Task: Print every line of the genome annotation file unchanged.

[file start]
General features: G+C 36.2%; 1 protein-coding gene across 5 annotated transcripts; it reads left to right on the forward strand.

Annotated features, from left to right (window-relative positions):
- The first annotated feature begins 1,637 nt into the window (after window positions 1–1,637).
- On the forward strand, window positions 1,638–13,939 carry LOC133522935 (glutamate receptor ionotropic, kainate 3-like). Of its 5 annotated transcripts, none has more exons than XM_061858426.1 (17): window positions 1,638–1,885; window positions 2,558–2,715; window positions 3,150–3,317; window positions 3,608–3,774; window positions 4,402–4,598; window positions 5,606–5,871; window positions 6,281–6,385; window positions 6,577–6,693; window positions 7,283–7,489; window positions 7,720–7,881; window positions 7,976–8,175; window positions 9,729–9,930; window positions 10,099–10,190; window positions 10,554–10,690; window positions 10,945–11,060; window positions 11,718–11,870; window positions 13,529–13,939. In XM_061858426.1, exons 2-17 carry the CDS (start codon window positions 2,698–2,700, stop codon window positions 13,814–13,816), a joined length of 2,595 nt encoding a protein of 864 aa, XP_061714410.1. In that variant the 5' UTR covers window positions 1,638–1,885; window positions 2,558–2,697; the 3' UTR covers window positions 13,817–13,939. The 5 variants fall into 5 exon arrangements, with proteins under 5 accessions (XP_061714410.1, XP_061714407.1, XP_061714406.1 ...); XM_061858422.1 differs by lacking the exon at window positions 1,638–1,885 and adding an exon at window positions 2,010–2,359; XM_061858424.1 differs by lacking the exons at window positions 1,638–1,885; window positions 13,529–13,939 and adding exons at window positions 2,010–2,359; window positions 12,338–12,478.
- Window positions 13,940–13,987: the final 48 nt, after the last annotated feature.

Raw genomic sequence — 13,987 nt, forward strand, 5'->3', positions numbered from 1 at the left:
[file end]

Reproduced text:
General features: G+C 36.2%; 1 protein-coding gene across 5 annotated transcripts; it reads left to right on the forward strand.

Annotated features, from left to right (window-relative positions):
- The first annotated feature begins 1,637 nt into the window (after window positions 1–1,637).
- On the forward strand, window positions 1,638–13,939 carry LOC133522935 (glutamate receptor ionotropic, kainate 3-like). Of its 5 annotated transcripts, none has more exons than XM_061858426.1 (17): window positions 1,638–1,885; window positions 2,558–2,715; window positions 3,150–3,317; window positions 3,608–3,774; window positions 4,402–4,598; window positions 5,606–5,871; window positions 6,281–6,385; window positions 6,577–6,693; window positions 7,283–7,489; window positions 7,720–7,881; window positions 7,976–8,175; window positions 9,729–9,930; window positions 10,099–10,190; window positions 10,554–10,690; window positions 10,945–11,060; window positions 11,718–11,870; window positions 13,529–13,939. In XM_061858426.1, exons 2-17 carry the CDS (start codon window positions 2,698–2,700, stop codon window positions 13,814–13,816), a joined length of 2,595 nt encoding a protein of 864 aa, XP_061714410.1. In that variant the 5' UTR covers window positions 1,638–1,885; window positions 2,558–2,697; the 3' UTR covers window positions 13,817–13,939. The 5 variants fall into 5 exon arrangements, with proteins under 5 accessions (XP_061714410.1, XP_061714407.1, XP_061714406.1 ...); XM_061858422.1 differs by lacking the exon at window positions 1,638–1,885 and adding an exon at window positions 2,010–2,359; XM_061858424.1 differs by lacking the exons at window positions 1,638–1,885; window positions 13,529–13,939 and adding exons at window positions 2,010–2,359; window positions 12,338–12,478.
- Window positions 13,940–13,987: the final 48 nt, after the last annotated feature.

Raw genomic sequence — 13,987 nt, forward strand, 5'->3', positions numbered from 1 at the left: